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“What gets measured, gets managed”: why EP100 member Hilton is investing in smarter energy use

14 January 2019, 17:23 GMT 3 min read

When Hilton first rolled out its corporate responsibility measurement platform in 2009, it was a strategic investment in making smarter use of energy.

With more than 5,500 properties spread across 109 countries and territories, the hospitality company knew embedding energy efficiency into its business strategy would have a measurable impact on reducing  emissions and saving money.

All Hilton hotels are required to use LightStay, Hilton’s corporate responsibility measurement system, to set annual targets for energy, water and waste usage. The platform measures goal progress, tracks energy use and carbon output.

If you just look at this from the perspective of running a business, energy is typically a hotel’s second-highest operating cost. We’re focused on creating innovative solutions to do more with less,” says Daniella Foster, Senior Director for Corporate Responsibility, Hilton.

“By tracking this and by proactively investing in LightStay, we were able to save US$1 billion. So, the business case is really powerful.”  

Innovating for smarter energy use

Hilton joined The Climate Group’s EP100 initiative during  Climate Week NYC 2018 with a commitment to expand its smart energy management system and achieve a 40% energy productivity improvement by 2030, from a 2008 baseline.  

In May Hilton announced Travel with Purpose 2030 Goals to cut its environmental footprint in half and double social impact investment by 2030. The company will use LightStay to track its goal of reducing carbon emission by 61% by 2030, a goal approved by the Science-Based Targets initiative, making Hilton the first major hotel company to institute science-based targets. 

Since 2008, Hilton has already reduced its energy and water consumption by 20%, and its carbon footprint by 30%.

The company is one of 38 members of EP100, which, delivered in partnership with the Alliance to Save Energy, aims to significantly scale up corporate action on energy productivity. A recent report by the International Energy Agency shows  global energy efficiency gains since 2000 prevented 12% more energy use and 12% more greenhouse gas emissions in 2017.

For Hilton, increasing energy efficiency is leading to further benefits. “When we  added our smart laundry technology,  we discovered hotels use  less energy and  water,” says Foster.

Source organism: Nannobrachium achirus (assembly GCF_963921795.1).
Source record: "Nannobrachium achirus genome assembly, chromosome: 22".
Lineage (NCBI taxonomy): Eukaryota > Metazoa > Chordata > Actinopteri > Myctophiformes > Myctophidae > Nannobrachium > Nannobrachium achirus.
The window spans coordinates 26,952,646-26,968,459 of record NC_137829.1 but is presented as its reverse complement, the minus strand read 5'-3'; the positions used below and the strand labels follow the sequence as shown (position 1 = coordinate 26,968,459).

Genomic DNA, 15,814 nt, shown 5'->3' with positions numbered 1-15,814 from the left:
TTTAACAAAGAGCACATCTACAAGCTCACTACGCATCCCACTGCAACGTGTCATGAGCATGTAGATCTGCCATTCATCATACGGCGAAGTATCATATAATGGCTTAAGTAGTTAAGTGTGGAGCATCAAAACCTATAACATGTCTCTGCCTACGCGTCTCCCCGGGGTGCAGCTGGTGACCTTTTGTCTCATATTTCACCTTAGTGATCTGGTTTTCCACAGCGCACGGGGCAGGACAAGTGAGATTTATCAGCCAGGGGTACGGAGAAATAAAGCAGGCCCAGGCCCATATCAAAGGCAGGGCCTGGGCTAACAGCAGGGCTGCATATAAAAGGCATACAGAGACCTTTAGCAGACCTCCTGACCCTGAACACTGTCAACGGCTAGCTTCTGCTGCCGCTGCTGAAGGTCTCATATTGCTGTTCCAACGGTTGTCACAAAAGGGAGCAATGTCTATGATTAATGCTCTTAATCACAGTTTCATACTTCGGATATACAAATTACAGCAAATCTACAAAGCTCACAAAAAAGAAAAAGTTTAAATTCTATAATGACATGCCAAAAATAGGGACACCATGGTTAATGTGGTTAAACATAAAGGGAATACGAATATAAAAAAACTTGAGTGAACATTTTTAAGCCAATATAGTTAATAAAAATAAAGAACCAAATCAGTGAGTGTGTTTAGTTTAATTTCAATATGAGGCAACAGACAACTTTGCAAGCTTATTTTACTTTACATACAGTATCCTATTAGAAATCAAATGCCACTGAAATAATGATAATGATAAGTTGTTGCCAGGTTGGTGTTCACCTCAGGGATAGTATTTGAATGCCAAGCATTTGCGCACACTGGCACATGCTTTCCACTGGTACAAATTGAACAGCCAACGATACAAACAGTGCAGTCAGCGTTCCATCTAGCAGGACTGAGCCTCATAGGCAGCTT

Hilton is also reducing energy with its Connected Room Technology.   Using the Hilton Honors app, guests can use their mobile phones as the in-room remote to control the heating, lighting and air condition.

“From a sustainability perspective, this has tremendous potential,” says Foster. “We know guests typically spend 70% of their stay outside the room. If you could make sure the lights are off in that time, with the climate at a reasonable state, that can have a great impact.”

A powerful business case

Smart innovations like Connected Room allow individuals to play an active role in saving emissions from Hilton properties, directly responding to growing consumer demand for greater sustainability.

In 2018, Hilton asked guests about their buying preferences. Approximately  1/3 of 72,000 respondents said they research a hotel’s social and environmental efforts before booking.

“This survey has definitely helped make the business case for advancements in sustainability at our hotels,” Foster explains. “If you look internally at our business as well, I’d say nearly half of our team members are millennials or younger. These are issues that our Team Members care about. As part of operating a long-term, sustainable business, we have to think about the future.”

Hilton is part of a growing movement of businesses increasingly taking action. A recent report by EP100 member Johnson Controls shows 59% of organizations plan to increase investment in energy efficiency and smart building technology within the next year. The top five drivers for doing so include energy cost savings, brand reputation and employee retention.

“Lowering energy use right across the private sector is vital if we are to achieve no more than 1.5 degree global warming, so it’s encouraging to see large companies like Hilton step up,” says Mike Peirce, Corporate Partnerships Director, The Climate Group.

“Putting energy efficiency at the heart of growth strategy makes business sense – it lowers risk, saves money, and delivers on the expectations of shareholders. We call on businesses everywhere to seize the opportunity.”

Read more about EP100 here.